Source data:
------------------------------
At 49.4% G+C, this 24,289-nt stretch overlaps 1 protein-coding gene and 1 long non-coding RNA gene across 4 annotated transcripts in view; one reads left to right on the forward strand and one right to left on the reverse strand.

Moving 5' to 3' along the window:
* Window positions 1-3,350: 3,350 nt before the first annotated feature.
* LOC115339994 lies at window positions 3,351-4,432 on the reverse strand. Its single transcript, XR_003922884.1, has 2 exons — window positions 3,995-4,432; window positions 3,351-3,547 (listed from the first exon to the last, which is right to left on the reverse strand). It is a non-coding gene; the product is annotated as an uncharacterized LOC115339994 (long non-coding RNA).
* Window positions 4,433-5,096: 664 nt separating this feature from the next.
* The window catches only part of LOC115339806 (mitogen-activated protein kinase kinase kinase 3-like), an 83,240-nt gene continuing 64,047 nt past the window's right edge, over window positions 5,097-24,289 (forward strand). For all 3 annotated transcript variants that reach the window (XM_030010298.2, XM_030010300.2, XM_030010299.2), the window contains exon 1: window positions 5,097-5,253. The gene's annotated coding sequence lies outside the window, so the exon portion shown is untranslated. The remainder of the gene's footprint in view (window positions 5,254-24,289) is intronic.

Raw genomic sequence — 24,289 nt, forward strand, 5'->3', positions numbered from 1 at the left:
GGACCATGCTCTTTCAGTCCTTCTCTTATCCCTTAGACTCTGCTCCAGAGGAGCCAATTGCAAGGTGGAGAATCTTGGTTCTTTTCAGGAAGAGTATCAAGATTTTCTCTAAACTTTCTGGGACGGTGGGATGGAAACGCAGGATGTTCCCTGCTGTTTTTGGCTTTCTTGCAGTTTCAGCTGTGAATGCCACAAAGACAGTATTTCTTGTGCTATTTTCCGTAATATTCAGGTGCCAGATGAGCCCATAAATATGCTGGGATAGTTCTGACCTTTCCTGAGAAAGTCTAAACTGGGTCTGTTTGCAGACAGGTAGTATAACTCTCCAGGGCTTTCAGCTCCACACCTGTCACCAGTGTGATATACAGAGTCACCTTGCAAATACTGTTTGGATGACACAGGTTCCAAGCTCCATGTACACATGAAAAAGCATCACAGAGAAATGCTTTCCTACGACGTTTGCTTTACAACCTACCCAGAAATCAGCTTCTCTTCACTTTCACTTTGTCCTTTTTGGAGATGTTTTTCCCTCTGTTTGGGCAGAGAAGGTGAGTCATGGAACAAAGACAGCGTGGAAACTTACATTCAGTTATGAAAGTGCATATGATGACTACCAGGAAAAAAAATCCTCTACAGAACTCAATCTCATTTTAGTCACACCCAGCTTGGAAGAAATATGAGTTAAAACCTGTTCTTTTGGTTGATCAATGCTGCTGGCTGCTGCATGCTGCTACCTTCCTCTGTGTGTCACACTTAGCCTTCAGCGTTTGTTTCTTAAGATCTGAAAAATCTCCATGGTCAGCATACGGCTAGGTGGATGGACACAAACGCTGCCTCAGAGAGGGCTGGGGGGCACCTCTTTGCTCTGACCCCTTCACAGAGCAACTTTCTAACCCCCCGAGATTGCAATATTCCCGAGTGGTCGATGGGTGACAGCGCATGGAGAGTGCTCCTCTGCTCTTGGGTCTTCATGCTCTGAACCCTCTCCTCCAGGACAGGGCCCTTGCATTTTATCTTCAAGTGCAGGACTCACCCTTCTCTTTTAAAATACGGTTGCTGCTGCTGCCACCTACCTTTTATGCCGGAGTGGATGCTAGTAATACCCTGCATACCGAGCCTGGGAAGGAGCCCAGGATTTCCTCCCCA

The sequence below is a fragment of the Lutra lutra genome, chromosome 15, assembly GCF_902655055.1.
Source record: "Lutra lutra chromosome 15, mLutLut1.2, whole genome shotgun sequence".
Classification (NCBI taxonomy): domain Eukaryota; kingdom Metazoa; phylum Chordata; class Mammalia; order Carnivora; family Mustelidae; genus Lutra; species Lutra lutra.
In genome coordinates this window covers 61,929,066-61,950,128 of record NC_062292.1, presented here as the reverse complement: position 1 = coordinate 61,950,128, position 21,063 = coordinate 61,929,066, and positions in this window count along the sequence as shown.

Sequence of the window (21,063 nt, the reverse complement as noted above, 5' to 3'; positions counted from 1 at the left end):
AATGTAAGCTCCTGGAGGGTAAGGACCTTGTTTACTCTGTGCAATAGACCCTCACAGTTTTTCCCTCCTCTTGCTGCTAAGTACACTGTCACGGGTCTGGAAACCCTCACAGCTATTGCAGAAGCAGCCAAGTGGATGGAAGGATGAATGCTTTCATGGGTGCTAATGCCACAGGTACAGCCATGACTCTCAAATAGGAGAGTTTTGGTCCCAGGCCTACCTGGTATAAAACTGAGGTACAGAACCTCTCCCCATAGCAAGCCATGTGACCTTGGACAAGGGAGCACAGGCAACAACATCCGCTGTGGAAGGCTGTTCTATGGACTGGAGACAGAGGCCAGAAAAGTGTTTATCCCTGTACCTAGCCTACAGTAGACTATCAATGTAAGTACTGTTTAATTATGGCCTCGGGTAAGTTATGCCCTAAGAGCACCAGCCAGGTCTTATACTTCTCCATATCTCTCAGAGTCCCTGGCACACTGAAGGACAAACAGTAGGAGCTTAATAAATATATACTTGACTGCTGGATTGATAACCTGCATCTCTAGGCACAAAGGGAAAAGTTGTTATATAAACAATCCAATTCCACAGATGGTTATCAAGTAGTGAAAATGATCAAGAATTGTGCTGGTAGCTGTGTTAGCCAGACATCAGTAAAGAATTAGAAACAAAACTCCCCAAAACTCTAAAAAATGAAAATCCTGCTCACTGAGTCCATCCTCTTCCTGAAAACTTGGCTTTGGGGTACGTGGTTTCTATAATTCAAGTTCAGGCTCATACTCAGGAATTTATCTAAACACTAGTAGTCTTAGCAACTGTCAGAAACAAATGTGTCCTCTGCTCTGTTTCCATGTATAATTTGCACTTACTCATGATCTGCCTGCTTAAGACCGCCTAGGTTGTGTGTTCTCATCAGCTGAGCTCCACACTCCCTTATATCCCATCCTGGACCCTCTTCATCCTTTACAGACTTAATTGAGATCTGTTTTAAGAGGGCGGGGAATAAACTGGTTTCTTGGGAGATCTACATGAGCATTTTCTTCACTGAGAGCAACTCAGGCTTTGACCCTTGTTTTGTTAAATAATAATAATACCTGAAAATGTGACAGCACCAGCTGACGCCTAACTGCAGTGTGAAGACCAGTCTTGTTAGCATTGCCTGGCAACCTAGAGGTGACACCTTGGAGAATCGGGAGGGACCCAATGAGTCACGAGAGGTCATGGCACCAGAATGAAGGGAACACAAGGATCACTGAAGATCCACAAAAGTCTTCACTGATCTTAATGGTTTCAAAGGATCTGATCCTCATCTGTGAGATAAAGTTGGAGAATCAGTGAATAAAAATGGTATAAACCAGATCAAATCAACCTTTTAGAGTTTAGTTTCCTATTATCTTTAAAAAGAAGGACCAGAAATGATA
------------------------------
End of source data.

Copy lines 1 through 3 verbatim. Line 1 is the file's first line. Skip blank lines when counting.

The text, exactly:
At 49.4% G+C, this 24,289-nt stretch overlaps 1 protein-coding gene and 1 long non-coding RNA gene across 4 annotated transcripts in view; one reads left to right on the forward strand and one right to left on the reverse strand.

Moving 5' to 3' along the window:
* Window positions 1-3,350: 3,350 nt before the first annotated feature.